I saw one adult piping plover, presumably one of the two that I've been seeing regularly.  The most interesting bird of the day was the common tern, even though they are always around. The interesting part was that I watched a common tern try to steal a fish from a double crested cormorant. This was not a small fish suitable for a common tern. The tern failed to get the fish before the cormorant swallowed it, but it did make repeated attempts. I've never seen that before. I've read that common terns do indulge in kleptoparasitism with their own species, but I never heard of them robbing other species.

Weird Wrack Item of the Week
The weird wrack item of the week looked like something that might have come out of the inside of a shoe -- like an insole or something -- but the size and shape were all wrong. I have no idea what it was but it was definitely trash and not something that would normally be on the beach.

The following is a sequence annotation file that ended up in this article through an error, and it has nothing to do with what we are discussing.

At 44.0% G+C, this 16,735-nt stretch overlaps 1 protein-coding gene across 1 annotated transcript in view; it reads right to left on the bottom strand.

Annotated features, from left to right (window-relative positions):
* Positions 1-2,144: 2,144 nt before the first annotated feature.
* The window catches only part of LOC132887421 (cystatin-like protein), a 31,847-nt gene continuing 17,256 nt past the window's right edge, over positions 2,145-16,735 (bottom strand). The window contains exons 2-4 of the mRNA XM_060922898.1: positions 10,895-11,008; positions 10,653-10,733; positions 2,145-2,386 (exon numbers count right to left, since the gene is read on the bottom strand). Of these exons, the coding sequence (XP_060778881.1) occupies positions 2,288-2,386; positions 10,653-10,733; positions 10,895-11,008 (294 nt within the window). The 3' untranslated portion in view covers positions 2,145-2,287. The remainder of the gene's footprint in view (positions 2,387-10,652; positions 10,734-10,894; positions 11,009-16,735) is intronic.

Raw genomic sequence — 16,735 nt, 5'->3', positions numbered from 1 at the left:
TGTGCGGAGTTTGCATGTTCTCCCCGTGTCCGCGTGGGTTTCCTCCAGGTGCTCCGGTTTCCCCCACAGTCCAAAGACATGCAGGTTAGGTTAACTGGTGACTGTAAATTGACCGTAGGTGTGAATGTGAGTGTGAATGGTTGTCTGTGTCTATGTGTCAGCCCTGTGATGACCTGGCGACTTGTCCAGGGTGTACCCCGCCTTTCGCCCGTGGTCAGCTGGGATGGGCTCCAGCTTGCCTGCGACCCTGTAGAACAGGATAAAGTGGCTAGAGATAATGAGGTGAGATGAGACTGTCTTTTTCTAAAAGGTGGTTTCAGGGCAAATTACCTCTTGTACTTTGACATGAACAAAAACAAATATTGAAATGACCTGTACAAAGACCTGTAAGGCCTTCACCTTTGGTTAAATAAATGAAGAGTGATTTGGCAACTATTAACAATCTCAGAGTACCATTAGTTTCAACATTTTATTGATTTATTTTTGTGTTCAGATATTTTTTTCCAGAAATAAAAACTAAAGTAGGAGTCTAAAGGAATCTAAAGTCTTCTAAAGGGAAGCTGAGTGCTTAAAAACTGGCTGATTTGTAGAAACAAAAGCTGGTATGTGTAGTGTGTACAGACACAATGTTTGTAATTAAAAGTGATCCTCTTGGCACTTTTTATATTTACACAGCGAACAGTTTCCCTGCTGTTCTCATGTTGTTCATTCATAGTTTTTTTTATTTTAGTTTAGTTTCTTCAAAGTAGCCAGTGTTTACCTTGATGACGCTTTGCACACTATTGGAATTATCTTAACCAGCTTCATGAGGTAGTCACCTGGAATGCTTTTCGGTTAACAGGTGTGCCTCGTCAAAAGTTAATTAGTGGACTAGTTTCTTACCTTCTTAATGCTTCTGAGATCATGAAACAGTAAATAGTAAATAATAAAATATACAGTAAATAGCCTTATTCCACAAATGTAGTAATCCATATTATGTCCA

off to see the chicks

Thursday June 25

Piping plover chicks are the cutest beings on the planet. Period. They define cuteness. I had the opportunity to ride out onto the beach with refuge biological staff this afternoon (Thursday 6/25) to see chicks and nests. This was supposed to have happened last week, but got rescheduled because of weather.  This turned out to be a fortuitous rescheduling because I got to see some newly hatched chicks still in the "fluff ball on sticks" stage.
Nice Shady Nest In The Beach Grass
I gave up on taking photos fairly quickly as I just wanted to watch the chicks all the time.  Even the tiniest chicks do the "run real fast then stop abruptly" thing. At this stage their legs seem outlandishly long in proportion to their bodies, so watching them run is entertaining.

Some of the chicks I saw were close to 3 weeks old and I could see very clearly how much more defined their markings are starting to look. I'm not nearly experienced enough to tell the age of a chick by its feathers, but I was happy to be able to observe the differences.